KAMLOOPS — Every year at this time, we start to see items about the biggest stories of the year. In the world perspective, Donald Trump’s seemingly unlikely rise to the presidency has loomed above all else. I joke not when I say he might be the top news story for years to come depending on what he does.
In Canada, news editors have picked the Fort McMurray wildfire as the story of the year. That story had a big impact on people, industry, and the whole well-being of the country. No doubt huge.
But the biggest stories for me are always the ones that hit closest to home. And the story that impacted me the most last year was the story of the disenfranchised. It is a testimony to the sad state in which we find ourselves that the number of drug-related deaths continues to escalate, that the number of homeless people continues to jump, and the amount of money we spend on supporting these people in need isn’t rising fast enough, despite the calls for increased funding.
I’m not blaming the government for not solving the problem. We rely far too much on governments to solve everything and they just aren’t capable of it. The government is reacting to the issue, but the supply of funding isn’t limitless. And that’s just a fact.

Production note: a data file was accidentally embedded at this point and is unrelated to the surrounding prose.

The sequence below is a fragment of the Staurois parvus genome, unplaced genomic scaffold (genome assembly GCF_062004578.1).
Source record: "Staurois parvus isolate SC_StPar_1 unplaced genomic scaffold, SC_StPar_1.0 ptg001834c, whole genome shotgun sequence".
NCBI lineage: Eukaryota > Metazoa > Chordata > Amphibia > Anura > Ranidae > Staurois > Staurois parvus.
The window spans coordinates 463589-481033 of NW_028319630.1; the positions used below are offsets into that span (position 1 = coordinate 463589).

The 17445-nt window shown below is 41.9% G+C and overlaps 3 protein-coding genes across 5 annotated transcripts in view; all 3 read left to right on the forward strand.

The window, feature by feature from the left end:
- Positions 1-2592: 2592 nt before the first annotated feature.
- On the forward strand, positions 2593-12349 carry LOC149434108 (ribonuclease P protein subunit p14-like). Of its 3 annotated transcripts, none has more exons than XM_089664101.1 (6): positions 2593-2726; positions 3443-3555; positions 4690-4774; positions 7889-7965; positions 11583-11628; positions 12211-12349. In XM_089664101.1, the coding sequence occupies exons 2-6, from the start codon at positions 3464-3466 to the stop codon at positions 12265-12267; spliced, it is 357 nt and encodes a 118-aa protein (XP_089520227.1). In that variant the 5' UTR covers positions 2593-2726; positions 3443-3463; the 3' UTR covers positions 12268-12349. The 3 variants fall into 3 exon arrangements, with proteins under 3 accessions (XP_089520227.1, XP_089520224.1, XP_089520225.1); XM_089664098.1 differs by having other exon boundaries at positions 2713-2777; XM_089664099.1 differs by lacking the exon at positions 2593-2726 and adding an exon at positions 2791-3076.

So how do we deal with these issues? How do we find money for treatment programs, how do we find money to provide shelter? What is the root of these problems? We can’t treat them unless we know the root causes.
And we’re only talking right here about those suffering from drug issues and homelessness. What about the rest of the disenfranchised population? What about the intolerable conditions on First Nations reserves, what about those living below the poverty line, scraping by from day to day, or the seniors who can’t make ends meet because they exist on a meager pension that nowhere near covers their costs?
And while I worry about Donald Trump, and the recovery from the Fort McMurray wildfire, I worry far more about the increasing number of disenfranchised whose needs we just can’t meet. And it’s getting worse day by day. Bob Hughes of Ask Wellness said last week what we’re doing now is just barely stopping the bleeding when it comes to drug dependency problems. But the bigger issue involves strategies that create long term solutions. Those solutions involve more than money, and affect many more than those dealing with drug issues.
This is the big story that faces us going forward. Four years down the road, Donald Trump may well be a has been, the economy should be well recovered from the wildfire in Fort Mac. I am not sure the story of the disenfranchised will be any better than it is now. Without an immediate start on some long term planning, it could well be worse.
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